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Paul McCartney, Press to play appreciation thread

Discussion in 'Music Corner' started by Beatles Floyd, Jan 12, 2017.

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  1. maccafan

    maccafan Forum Resident

    Way better than it's ever received credit for.

    Stranglehold - One of McCartney's absolute best, a snare pounding rocker!
    Footprints
    It's Not True - prefer the single version
    Tough On A Tightrope
    Write Away - Absolutely love the jazzy piano solo
    Angry - Love McCartney's angry lyrics

    All of these are really good!
     
  2. Blimpboy

    Blimpboy Forum Resident

    Location:
    Walton, KY
    I know a lot of people think he is just stringing together fragments of unfinished songs, as in side two of Abby Road and Red Rose Speedway, but I like Good Times Coming/Feel The Sun because of that dichotomy. It's an attention grabber. I love the vibe on Pretty Little Head. Great drum beat. Very 80's and I love it!
     
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  3. mynameistaken

    mynameistaken Forum Resident

    Location:
    Oklahoma City, OK
    Really love Footprints. It's a perfect winter song.
     
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  4. Paul H

    Paul H The fool on the hill

    Location:
    Nottingham, UK
    I've posted too many times on this forum about how much I love this album. And here's another post.
     
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  5. For the Record

    For the Record Forum Resident

    Location:
    Ontario Canada
    I always wondered about Write Away, It's Not True and Tough on a Tightrope.

    The record and cassette didn't have those tracks. While they are tacked on to the END of the CD. They aren't really classified as bonus tracks. Just MORE of the album.
    The same way the Give My Regards to Broadstreet on record has less tracks than the CD/Cassette. I wonder why the extra Press to Play songs weren't on the cassette.
    Heck they COULD have fit the 3 extra songs on the record if they really wanted to.

    Even the 1993 remaster only suggests Spies Like Us and Once Upon a Long Ago are bonus tracks.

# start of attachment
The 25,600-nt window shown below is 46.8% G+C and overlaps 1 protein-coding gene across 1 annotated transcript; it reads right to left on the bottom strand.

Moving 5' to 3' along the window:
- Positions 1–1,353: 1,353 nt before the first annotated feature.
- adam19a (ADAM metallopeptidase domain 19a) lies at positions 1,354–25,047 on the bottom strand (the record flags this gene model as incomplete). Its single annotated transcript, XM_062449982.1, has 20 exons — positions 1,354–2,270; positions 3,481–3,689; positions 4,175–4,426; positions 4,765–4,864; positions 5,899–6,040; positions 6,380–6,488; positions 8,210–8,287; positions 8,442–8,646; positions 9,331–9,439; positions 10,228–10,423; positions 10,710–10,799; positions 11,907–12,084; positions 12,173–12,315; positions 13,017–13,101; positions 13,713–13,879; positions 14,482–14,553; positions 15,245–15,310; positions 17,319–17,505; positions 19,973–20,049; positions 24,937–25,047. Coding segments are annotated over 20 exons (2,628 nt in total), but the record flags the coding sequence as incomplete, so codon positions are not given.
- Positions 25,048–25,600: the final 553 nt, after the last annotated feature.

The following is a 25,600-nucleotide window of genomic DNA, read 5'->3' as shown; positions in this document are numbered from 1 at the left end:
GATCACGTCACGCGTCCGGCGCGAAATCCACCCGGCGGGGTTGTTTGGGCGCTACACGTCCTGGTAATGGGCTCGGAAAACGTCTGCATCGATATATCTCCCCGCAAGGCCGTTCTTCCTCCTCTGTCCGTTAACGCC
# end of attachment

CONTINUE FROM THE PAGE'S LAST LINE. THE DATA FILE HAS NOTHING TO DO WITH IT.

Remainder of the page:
So I guess the CD version is the full album, while the cassette and LP are actually MISSING tracks.
     
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  6. Bobby Morrow

    Bobby Morrow Forum Resident

    Always really enjoyed this album. I don't care what Paul says.:D

    Picked up the original UK (Japanese made) CD a couple of months ago. It sounds fantastic.
     
  7. For the Record

    For the Record Forum Resident

    Location:
    Ontario Canada
  8. gkmacca

    gkmacca Forum Resident

    Snippets about making the record from Eric Stewart's memoir:


    George Martin suggested Stewart produce the album, then Steve Shrimpton, McCartney's manager at the time, confirmed the offer.

    Linda then suggested he and McCartney meet to write together for the album. Paul said he'd always liked 10cc and felt they could collaborate well.

    It was snowing outside when Stewart arrived at McCartney's home studio, and the first thing he said on entering was 'It's so beautiful outside'. McCartney immediately started improvising with that line and it became 'Footprints in the Snow'.

    They wrote a lot very quickly (including 'Angry' and 'Stranglehold'), but Stewart began to get a bit uneasy about the fact they didn't seem to be completing any of it. Stewart was used to concentrating on one song and finishing it, whereas here they were going from one 'sketch' to another.

    Then Stewart was surprised when one morning McCartney said in a matter of fact fashion that he'd asked Hugh Padgham to engineer and co-produce. Stewart didn't mind ceding the engineering duties because he wanted to play on the tracks, but he resented sharing production with someone he viewed as a rookie in that department.

    But they met up, Padgham said he was a big 10cc fan, and that he was busy anyway working with Bowie on 'Tonight' and wouldn't be around for a while, and Stewart and McCartney continued as before.

    The first day they worked on 'Angry' and McCartney was delighted with the rough mix. 'Tell that man of yours he's a bloody genius,' he told Stewart's wife.